Normally, we’d encourage you to always update to the latest version of your operating system. But some Mac users got more than they bargained for when they installed the latest MacOS Monterey 12.3 update — it bricked their devices.
According to posts on Apple’s developer forums and on social media, the 12.3 update is causing all manner of issues, from simple error messages to infinite rebooting loops and completely bricked Macs. Attempting to upgrade from MacOS Monterey 12.2.1 or earlier appears to be causing the problems.
Interestingly, the issue seems to be limited to 14-inch and 16-inch MacBook Pro laptops with replaced logic boards (at least according to one user on the forum). They report the process usually goes along the following lines:
“You try to upgrade, the upgrade will fail but recovery to handle it correctly, you’ll reboot still on 12.2.1 but with a report a problem dialogue informing you of an iBoot Panic
You’ll try to upgrade again. This time, the iBoot FW will corrupt. You’ll see the apple icon flash on boot 5-6 times before seeing the exclamation mark symbol telling you recovery is needed.
You can try and revive using a second Mac with Apple Configurator 2. This will fail, because it tries to load the 12.3 firmware from the IPSW, in either DFU or Recovery mode.
The only way to get things running again is to manually download the 12.2.1 IPSW and use Apple Configurator 2, with the Mac in DFU mode, to load the revive image. This will update the firmware of iBoot, and the recovery image to a working build. The Mac will then restore 12.2.1’s OS, keeping your data upon finishing.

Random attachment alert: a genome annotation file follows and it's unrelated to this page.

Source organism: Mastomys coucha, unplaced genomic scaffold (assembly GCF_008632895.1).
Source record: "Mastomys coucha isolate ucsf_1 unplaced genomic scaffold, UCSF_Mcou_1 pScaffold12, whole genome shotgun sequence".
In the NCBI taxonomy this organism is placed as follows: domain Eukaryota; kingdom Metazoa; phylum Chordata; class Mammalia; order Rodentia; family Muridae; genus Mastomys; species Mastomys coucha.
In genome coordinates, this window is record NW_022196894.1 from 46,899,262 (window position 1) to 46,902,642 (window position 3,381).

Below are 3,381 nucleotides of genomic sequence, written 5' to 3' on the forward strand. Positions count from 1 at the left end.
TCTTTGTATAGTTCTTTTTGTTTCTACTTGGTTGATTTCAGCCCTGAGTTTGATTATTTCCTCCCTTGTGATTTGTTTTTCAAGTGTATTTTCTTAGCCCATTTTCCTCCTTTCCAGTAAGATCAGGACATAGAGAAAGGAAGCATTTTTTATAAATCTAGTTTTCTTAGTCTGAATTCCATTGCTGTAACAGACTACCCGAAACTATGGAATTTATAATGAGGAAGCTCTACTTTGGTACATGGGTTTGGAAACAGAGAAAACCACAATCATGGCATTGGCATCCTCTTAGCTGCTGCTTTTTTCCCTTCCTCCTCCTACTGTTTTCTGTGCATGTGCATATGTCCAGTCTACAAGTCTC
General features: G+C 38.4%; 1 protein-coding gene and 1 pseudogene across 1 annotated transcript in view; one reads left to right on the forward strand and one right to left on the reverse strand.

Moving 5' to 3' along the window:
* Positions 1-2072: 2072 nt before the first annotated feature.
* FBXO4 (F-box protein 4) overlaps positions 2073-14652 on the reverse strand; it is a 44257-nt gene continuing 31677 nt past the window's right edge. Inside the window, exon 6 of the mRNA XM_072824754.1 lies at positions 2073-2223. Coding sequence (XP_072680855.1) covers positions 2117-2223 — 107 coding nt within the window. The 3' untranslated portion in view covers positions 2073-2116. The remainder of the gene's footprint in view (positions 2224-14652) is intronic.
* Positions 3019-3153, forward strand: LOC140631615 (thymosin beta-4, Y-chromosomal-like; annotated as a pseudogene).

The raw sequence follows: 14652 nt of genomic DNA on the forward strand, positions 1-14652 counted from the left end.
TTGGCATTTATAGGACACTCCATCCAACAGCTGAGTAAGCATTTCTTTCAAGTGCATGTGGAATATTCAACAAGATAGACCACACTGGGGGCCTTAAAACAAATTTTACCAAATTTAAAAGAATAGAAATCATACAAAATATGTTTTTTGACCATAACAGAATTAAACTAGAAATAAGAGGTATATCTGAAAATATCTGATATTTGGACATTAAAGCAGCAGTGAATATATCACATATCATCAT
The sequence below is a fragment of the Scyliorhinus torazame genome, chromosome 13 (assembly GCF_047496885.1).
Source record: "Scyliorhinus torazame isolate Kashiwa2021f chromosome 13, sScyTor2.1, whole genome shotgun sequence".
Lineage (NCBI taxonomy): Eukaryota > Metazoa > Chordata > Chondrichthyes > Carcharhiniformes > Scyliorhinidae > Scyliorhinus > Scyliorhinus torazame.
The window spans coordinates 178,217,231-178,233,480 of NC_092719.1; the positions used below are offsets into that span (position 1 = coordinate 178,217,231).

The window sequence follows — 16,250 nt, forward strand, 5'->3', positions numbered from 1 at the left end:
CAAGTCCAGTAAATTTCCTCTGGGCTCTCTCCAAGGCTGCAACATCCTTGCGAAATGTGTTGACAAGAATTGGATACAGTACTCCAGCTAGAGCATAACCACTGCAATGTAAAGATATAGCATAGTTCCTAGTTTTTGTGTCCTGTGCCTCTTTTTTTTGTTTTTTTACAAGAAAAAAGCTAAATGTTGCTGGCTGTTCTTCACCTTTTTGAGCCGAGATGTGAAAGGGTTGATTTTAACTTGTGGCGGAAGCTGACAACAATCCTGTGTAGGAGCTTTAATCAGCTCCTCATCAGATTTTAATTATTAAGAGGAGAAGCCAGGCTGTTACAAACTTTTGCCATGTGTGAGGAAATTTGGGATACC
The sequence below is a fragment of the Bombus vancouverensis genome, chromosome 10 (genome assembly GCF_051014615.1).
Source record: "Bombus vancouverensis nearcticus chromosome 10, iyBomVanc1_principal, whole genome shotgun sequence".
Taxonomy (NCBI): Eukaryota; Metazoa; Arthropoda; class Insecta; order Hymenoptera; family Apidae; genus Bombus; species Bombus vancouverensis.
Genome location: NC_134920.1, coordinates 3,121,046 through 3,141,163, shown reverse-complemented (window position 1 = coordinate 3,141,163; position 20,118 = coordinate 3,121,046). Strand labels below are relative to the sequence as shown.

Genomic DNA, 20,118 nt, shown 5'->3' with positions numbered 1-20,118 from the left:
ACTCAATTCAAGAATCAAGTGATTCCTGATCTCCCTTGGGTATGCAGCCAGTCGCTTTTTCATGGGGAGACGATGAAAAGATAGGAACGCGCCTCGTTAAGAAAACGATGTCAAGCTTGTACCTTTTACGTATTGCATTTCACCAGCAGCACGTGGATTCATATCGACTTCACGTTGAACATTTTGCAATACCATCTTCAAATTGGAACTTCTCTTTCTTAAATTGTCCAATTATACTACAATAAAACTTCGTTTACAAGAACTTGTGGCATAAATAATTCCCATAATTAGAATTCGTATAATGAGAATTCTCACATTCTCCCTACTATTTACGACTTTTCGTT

“I’ve submitted as many logs of all this to AppleSeed via Feedback Assistant, but I suspect this will take days to actually get to someone who can acknowledge the issue. In the meantime, there’s going to be many bricked MBPs as most people won’t have a second Mac to perform a revive, and even if they do, won’t understand why that fails as it tries to load 12.3.
“There’s seemingly no point going to the Apple Store Genius Bar based on @sfriedrich’s comments. They’ll just do a logic board replacement again, which will fail on upgrade.”
The user mentioned in the above comment, sfriedrich, was particularly unlucky. They described how they installed the MacOS Monterey 12.3 beta 3, only for it to brick their Mac laptop. The issue was so serious that Apple replaced the logic board. Thinking all was well, the user later installed MacOS Monterey 12.3 beta 4 — only for their laptop to be bricked again, requiring a second logic board replacement.
If you’ve tried to upgrade to the latest MacOS Monterey 12.3 beta and it’s wreaking havoc with your Mac, there’s still hope. Apple has instructions on how to revive Apple silicon Macs and how to restore Intel-based Macs, so try those instructions first. Note that you’ll need a second Mac to help with this process.
Despite this notable issue, MacOS Monterey is safe to install in most situations. I’ve been running it since the first beta came out in summer 2021 without any issues, both in the form of official updates and developer betas. We’ve got instructions on how to install MacOS Monterey if you want to give it a try.
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